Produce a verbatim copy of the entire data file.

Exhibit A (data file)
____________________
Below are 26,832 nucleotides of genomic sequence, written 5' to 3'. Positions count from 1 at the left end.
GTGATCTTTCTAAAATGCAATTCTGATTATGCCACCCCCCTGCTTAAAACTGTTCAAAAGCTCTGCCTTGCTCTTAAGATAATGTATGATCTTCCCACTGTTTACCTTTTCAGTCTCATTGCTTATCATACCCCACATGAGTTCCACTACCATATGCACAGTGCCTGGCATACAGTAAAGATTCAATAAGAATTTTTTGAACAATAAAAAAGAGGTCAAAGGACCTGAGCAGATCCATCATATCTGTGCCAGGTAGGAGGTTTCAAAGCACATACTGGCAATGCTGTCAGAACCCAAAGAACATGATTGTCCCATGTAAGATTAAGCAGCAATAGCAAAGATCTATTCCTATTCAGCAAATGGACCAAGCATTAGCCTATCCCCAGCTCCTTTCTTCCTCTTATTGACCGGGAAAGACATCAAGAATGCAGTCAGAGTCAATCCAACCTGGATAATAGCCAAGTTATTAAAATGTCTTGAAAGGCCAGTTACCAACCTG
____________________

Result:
Below are 26,832 nucleotides of genomic sequence, written 5' to 3'. Positions count from 1 at the left end.
GTGATCTTTCTAAAATGCAATTCTGATTATGCCACCCCCCTGCTTAAAACTGTTCAAAAGCTCTGCCTTGCTCTTAAGATAATGTATGATCTTCCCACTGTTTACCTTTTCAGTCTCATTGCTTATCATACCCCACATGAGTTCCACTACCATATGCACAGTGCCTGGCATACAGTAAAGATTCAATAAGAATTTTTTGAACAATAAAAAAGAGGTCAAAGGACCTGAGCAGATCCATCATATCTGTGCCAGGTAGGAGGTTTCAAAGCACATACTGGCAATGCTGTCAGAACCCAAAGAACATGATTGTCCCATGTAAGATTAAGCAGCAATAGCAAAGATCTATTCCTATTCAGCAAATGGACCAAGCATTAGCCTATCCCCAGCTCCTTTCTTCCTCTTATTGACCGGGAAAGACATCAAGAATGCAGTCAGAGTCAATCCAACCTGGATAATAGCCAAGTTATTAAAATGTCTTGAAAGGCCAGTTACCAACCTG